Fraud Management & Cybercrime , Incident & Breach Response , Malware as-a-Service

Fake Windows Upgrade Site Delivering Info-Stealer Malware

Cybercriminals Taking Advantage of Windows 11 Upgrade
Fake Windows Upgrade Site Delivering Info-Stealer Malware
Malicious domain spreading malware (Source: CloudSEK)

A multistage information stealer malware is targeting Windows users and stealing their data from browsers and crypto wallets using fake domains masquerading as a Windows 11 upgrade, according to CloudSEK researchers.

See Also: Global Threat Report 2024: Executive Summary

Researchers at the India-based cybersecurity company said they noticed a malicious actor had registered the domain "windows11-upgrade11[.]com," which they then used to spread malware by tricking users into downloading and running a fake installer.

"CloudSEK discovered a unique malware specimen disguised as a Win 11 update as part of our campaign tracking activity. Based on the analysis, the malware shows the behavior of a custom-made info stealer which doesn't resemble any commodity stealers. The CloudSEK Threat Intel coined the unique specimen as 'Inno Stealer,'" Anandeshwar Unnikrishnan, a senior threat researcher at CloudSEK tells Information Security Media Group.

Unnikrishnan says that the team has not attributed this malware to any particular group so far.

Researchers at HP Threat Research team released a similar finding in February, saying that cybercriminals were taking advantage of the final phase of the Windows 11 upgrade announced on Jan. 26 by installing RedLine Stealer malware (see: Fake Windows 11 Upgrade Installers Add RedLine Malware).

The malware’s infection life cycle (Source: CloudSEK)

Initial Attack Vector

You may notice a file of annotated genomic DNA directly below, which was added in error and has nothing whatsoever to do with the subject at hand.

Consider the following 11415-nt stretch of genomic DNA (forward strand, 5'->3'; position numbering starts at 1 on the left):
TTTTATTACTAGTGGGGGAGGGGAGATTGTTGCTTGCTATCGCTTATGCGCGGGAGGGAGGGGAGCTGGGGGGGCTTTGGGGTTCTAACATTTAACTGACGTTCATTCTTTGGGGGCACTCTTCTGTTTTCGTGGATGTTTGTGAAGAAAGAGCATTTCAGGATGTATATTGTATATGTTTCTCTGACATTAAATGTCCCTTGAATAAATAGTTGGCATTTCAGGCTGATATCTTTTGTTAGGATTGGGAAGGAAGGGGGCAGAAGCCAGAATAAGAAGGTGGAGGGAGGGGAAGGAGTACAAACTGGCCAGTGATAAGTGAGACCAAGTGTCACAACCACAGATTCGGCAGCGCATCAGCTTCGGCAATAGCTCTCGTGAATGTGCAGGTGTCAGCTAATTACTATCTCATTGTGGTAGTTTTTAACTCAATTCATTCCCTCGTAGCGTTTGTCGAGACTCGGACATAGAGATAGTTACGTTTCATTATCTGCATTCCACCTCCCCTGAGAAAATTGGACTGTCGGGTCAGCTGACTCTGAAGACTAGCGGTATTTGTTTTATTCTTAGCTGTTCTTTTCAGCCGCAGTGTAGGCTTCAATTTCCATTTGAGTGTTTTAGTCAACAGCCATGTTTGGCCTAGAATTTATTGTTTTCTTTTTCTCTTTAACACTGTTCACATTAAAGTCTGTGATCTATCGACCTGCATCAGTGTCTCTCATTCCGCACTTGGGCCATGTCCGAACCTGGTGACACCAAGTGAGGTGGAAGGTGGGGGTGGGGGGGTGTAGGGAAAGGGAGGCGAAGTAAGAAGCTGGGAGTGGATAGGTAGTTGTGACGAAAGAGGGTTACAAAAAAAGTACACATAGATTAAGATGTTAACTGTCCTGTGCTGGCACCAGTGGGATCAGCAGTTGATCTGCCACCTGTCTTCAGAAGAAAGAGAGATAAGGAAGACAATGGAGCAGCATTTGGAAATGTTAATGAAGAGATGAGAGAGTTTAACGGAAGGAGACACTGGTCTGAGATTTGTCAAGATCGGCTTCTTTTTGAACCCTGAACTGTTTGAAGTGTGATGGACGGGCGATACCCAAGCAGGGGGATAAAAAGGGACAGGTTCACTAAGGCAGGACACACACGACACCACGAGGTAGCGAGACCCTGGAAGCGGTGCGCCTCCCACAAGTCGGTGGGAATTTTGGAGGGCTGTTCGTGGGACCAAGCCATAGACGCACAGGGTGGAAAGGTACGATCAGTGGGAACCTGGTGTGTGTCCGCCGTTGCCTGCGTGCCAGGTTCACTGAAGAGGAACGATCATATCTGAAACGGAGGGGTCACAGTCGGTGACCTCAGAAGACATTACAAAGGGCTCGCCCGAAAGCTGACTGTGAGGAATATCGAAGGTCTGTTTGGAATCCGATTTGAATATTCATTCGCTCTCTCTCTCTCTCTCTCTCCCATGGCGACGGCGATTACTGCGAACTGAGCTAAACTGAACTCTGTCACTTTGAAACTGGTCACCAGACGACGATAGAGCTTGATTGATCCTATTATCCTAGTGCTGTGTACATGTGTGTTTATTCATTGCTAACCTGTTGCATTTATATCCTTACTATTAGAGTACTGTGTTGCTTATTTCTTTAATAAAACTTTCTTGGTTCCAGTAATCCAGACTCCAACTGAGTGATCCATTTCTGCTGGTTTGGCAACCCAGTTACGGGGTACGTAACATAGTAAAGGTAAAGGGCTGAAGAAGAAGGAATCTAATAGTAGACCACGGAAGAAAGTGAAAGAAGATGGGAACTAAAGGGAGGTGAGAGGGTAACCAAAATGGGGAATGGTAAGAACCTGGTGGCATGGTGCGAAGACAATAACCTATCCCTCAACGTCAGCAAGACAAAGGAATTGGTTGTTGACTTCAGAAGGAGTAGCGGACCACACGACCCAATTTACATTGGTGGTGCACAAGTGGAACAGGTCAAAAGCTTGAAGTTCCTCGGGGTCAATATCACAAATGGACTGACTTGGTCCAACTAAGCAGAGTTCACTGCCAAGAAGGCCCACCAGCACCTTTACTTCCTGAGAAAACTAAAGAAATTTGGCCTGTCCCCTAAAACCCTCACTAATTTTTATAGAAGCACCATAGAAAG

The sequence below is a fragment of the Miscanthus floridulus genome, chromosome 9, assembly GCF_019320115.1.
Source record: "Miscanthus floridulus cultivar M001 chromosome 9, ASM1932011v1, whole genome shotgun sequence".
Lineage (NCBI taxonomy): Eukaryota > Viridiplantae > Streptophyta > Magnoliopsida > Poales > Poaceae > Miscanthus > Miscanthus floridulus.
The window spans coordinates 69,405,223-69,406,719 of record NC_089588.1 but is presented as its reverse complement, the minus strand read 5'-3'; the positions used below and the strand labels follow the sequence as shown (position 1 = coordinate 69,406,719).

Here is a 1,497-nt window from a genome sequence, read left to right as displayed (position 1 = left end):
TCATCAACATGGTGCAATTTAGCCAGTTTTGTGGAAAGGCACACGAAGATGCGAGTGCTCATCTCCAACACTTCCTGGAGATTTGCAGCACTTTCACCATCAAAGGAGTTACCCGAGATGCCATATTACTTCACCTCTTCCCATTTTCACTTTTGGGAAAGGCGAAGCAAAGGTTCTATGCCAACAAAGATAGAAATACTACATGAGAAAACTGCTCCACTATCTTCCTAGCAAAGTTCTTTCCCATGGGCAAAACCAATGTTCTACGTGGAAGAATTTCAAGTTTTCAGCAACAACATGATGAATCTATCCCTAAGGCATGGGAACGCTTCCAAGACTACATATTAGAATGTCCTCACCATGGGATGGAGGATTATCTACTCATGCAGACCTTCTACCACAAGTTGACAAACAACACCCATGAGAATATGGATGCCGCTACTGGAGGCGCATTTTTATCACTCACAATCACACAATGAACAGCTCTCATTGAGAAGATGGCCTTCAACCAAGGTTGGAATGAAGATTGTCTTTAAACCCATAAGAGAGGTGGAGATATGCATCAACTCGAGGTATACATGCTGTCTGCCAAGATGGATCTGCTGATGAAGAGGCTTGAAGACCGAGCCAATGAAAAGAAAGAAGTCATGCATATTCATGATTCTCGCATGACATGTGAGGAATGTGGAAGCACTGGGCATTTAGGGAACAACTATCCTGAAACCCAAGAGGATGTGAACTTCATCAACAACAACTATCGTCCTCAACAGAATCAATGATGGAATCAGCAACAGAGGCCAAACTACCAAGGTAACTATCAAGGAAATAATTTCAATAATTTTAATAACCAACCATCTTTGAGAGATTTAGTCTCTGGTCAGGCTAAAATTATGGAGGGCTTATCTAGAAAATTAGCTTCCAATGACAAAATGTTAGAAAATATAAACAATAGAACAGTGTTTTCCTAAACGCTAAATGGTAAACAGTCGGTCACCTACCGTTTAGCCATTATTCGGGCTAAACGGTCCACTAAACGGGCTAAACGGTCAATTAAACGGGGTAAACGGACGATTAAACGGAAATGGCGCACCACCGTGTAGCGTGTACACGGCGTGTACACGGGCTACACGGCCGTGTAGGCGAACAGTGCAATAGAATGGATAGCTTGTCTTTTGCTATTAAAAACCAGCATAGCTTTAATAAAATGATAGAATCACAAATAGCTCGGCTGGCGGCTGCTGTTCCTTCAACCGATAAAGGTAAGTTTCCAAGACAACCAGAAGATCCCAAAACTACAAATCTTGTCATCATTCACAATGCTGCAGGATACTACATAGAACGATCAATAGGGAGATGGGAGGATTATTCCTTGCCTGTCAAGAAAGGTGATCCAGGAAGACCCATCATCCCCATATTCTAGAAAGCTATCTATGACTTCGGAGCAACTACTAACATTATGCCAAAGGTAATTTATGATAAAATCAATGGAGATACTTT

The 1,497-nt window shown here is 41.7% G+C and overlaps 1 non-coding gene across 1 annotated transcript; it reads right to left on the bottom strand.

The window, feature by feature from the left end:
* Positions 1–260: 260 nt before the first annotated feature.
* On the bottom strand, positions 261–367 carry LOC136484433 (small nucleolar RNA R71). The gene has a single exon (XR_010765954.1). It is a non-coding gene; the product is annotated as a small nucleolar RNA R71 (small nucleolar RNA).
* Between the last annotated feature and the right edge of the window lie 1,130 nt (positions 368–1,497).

According to the researchers, this stealer, never before seen in the wild, is distributed using a duplicate of the legitimate Windows 11 website design that tricks users by claiming to provide Windows 11 upgrades.

The researchers say that the threat actors use SEO poisoning to lure users to the site, where they are directed to download a malicious .iso file named Windwos11-setup_11_14064.iso. But the malware loader is shipped inside this .iso file, displayed to the user as an exe file named windows11-setup_11_14064.exe.

SEO poisoning is an illegitimate technique used to achieve a higher search engine ranking for websites, often performed in an effort to spread malware by prompting visitors to these highly ranked websites to download malicious files (see: How 'SEO Poisoning' Is Used to Deploy Malware).

"On clicking the page in the results, the user is directed to the fake domain and it will prompt users to download [the] .iso file, falsely advertised as the latest Windows 11 upgrade," Unnikrishnan says.

The malware is written in the Delphi programming language, and the developers behind the malware have built the loader using Inno Setup 6.1.0, which is a free installer for Windows, developed in Delphi.

While debugging the loader, the researchers found that the metadata of the Inno Setup is loaded, which helped them understand the behavior of the loader program.